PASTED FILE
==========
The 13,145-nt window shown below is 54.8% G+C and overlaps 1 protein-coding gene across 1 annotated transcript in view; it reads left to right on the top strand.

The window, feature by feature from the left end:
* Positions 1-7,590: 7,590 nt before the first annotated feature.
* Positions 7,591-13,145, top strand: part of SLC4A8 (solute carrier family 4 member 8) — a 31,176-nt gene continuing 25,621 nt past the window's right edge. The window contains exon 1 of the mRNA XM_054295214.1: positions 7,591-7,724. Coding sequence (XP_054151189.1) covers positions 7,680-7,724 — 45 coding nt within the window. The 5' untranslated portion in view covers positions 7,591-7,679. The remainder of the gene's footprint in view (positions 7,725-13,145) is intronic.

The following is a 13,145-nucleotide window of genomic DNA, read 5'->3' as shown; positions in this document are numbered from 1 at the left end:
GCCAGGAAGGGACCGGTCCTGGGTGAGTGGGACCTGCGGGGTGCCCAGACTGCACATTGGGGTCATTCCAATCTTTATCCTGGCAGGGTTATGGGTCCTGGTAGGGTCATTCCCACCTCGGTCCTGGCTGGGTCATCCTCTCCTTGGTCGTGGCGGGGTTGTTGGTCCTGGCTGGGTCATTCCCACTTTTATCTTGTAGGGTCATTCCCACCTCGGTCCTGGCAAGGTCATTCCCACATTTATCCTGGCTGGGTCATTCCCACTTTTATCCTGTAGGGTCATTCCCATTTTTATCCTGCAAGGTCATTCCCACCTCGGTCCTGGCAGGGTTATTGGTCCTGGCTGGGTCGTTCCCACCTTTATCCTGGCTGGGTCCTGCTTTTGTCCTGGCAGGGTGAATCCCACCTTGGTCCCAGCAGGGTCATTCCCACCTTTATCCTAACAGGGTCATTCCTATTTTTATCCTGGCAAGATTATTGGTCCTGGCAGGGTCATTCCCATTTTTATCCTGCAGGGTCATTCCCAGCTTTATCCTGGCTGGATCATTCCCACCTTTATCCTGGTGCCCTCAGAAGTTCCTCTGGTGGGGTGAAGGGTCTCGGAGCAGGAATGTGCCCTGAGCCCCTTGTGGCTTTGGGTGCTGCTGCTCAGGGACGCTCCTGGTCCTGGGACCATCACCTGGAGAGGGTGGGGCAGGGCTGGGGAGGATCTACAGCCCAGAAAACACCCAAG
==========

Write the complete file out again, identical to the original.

The 13,145-nt window shown below is 54.8% G+C and overlaps 1 protein-coding gene across 1 annotated transcript in view; it reads left to right on the top strand.

The window, feature by feature from the left end:
* Positions 1-7,590: 7,590 nt before the first annotated feature.
* Positions 7,591-13,145, top strand: part of SLC4A8 (solute carrier family 4 member 8) — a 31,176-nt gene continuing 25,621 nt past the window's right edge. The window contains exon 1 of the mRNA XM_054295214.1: positions 7,591-7,724. Coding sequence (XP_054151189.1) covers positions 7,680-7,724 — 45 coding nt within the window. The 5' untranslated portion in view covers positions 7,591-7,679. The remainder of the gene's footprint in view (positions 7,725-13,145) is intronic.

The following is a 13,145-nucleotide window of genomic DNA, read 5'->3' as shown; positions in this document are numbered from 1 at the left end:
GCCAGGAAGGGACCGGTCCTGGGTGAGTGGGACCTGCGGGGTGCCCAGACTGCACATTGGGGTCATTCCAATCTTTATCCTGGCAGGGTTATGGGTCCTGGTAGGGTCATTCCCACCTCGGTCCTGGCTGGGTCATCCTCTCCTTGGTCGTGGCGGGGTTGTTGGTCCTGGCTGGGTCATTCCCACTTTTATCTTGTAGGGTCATTCCCACCTCGGTCCTGGCAAGGTCATTCCCACATTTATCCTGGCTGGGTCATTCCCACTTTTATCCTGTAGGGTCATTCCCATTTTTATCCTGCAAGGTCATTCCCACCTCGGTCCTGGCAGGGTTATTGGTCCTGGCTGGGTCGTTCCCACCTTTATCCTGGCTGGGTCCTGCTTTTGTCCTGGCAGGGTGAATCCCACCTTGGTCCCAGCAGGGTCATTCCCACCTTTATCCTAACAGGGTCATTCCTATTTTTATCCTGGCAAGATTATTGGTCCTGGCAGGGTCATTCCCATTTTTATCCTGCAGGGTCATTCCCAGCTTTATCCTGGCTGGATCATTCCCACCTTTATCCTGGTGCCCTCAGAAGTTCCTCTGGTGGGGTGAAGGGTCTCGGAGCAGGAATGTGCCCTGAGCCCCTTGTGGCTTTGGGTGCTGCTGCTCAGGGACGCTCCTGGTCCTGGGACCATCACCTGGAGAGGGTGGGGCAGGGCTGGGGAGGATCTACAGCCCAGAAAACACCCAAG